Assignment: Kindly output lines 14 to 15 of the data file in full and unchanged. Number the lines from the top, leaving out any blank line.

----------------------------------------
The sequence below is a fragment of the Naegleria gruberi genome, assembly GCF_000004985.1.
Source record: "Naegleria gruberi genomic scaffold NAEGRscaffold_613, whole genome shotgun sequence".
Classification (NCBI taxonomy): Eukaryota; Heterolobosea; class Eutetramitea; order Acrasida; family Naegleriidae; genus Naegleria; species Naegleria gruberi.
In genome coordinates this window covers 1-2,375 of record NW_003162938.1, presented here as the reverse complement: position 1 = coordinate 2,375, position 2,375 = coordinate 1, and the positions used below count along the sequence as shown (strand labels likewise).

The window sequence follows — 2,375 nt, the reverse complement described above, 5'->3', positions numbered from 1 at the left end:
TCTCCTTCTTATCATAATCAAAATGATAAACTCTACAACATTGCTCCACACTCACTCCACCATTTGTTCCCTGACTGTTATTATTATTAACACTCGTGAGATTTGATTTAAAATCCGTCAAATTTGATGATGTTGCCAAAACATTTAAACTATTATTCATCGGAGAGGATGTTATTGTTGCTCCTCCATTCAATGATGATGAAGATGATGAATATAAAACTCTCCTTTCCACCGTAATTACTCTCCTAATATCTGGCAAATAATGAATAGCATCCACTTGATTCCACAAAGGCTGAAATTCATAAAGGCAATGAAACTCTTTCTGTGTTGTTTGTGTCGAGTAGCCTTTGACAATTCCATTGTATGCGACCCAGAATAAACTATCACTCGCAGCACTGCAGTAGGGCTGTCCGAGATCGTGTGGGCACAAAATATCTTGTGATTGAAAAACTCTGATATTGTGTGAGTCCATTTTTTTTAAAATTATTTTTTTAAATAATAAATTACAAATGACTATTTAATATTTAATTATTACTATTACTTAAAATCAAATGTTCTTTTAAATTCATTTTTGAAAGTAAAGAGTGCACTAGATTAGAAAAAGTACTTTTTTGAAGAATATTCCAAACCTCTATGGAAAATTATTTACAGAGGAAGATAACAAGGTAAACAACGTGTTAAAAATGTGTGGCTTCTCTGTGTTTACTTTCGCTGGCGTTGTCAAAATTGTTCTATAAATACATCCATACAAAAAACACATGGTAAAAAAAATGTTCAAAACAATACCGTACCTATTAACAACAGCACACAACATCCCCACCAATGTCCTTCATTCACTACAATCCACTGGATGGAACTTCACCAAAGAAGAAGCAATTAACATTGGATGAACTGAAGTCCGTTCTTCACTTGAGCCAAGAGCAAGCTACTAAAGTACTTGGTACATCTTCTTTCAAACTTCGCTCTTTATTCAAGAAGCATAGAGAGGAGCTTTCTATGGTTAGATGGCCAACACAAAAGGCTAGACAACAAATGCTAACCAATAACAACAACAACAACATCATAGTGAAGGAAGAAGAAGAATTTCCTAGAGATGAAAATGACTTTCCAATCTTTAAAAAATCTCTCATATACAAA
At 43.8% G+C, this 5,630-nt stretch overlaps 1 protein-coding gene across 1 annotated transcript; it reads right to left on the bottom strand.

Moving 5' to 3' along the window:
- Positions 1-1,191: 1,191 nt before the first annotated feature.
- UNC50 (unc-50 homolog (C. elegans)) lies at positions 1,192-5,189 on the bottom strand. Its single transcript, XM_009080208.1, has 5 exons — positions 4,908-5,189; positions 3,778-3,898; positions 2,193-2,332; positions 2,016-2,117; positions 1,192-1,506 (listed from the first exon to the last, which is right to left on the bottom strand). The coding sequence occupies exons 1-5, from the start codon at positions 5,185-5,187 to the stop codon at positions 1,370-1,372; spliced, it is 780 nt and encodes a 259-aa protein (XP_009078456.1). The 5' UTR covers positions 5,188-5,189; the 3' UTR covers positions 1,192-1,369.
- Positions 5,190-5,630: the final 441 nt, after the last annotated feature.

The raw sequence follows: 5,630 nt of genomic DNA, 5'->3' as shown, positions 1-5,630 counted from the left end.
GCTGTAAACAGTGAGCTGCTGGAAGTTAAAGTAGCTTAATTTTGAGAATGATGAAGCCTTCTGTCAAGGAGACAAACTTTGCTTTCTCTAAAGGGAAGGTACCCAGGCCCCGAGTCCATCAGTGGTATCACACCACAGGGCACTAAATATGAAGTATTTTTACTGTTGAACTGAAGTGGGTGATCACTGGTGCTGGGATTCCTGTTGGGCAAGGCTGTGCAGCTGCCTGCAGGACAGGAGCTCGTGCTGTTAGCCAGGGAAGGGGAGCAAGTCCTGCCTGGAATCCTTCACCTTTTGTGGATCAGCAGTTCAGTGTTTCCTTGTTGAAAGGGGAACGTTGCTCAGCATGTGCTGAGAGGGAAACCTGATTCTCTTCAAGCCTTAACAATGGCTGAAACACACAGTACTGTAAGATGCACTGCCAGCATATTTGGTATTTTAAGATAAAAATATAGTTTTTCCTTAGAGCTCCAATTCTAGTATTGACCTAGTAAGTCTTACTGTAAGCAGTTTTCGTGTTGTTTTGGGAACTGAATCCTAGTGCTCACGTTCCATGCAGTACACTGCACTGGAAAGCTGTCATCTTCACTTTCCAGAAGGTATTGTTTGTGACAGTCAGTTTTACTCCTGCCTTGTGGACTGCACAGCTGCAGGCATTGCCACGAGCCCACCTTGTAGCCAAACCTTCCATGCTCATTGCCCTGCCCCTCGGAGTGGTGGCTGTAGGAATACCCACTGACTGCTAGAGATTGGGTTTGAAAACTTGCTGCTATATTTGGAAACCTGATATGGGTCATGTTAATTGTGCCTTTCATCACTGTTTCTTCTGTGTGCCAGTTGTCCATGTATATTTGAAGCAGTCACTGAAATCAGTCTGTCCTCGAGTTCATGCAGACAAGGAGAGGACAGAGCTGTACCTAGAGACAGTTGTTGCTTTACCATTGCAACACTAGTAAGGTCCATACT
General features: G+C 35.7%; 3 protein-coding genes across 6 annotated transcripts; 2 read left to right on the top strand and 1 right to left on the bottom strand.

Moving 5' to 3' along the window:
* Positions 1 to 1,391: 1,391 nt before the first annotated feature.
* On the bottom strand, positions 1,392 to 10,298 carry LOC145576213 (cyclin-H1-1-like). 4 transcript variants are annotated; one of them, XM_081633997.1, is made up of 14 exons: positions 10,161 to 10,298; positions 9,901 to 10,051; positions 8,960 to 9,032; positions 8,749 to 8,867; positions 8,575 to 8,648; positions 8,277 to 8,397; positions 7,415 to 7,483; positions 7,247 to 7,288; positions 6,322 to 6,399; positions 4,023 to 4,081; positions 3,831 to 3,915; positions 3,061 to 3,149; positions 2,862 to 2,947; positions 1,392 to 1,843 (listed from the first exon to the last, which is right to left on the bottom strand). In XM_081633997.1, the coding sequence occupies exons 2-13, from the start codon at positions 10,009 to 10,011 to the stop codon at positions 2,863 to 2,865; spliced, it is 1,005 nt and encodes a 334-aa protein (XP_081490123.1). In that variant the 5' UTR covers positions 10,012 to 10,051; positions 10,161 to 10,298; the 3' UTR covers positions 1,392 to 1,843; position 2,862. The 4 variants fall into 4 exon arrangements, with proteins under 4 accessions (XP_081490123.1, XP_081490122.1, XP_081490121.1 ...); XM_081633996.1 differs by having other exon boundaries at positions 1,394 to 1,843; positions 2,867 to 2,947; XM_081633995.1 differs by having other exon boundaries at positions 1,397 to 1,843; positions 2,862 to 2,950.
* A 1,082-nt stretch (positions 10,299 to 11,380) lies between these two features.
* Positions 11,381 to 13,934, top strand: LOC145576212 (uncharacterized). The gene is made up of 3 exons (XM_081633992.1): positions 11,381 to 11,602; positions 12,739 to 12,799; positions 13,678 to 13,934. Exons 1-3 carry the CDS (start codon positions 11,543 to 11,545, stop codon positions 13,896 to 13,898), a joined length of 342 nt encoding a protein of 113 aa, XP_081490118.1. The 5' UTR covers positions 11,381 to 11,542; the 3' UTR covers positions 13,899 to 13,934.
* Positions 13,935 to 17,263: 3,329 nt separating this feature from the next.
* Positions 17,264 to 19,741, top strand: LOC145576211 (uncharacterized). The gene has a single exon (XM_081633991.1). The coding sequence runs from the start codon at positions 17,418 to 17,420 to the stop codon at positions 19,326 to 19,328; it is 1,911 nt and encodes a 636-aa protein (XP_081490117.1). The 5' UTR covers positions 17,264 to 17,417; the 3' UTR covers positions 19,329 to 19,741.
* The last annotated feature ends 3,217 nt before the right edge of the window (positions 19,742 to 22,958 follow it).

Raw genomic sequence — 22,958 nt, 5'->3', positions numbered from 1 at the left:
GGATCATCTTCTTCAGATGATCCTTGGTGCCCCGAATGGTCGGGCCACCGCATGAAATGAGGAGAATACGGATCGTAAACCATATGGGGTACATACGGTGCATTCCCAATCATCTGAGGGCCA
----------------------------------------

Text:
General features: G+C 35.7%; 3 protein-coding genes across 6 annotated transcripts; 2 read left to right on the top strand and 1 right to left on the bottom strand.

Moving 5' to 3' along the window: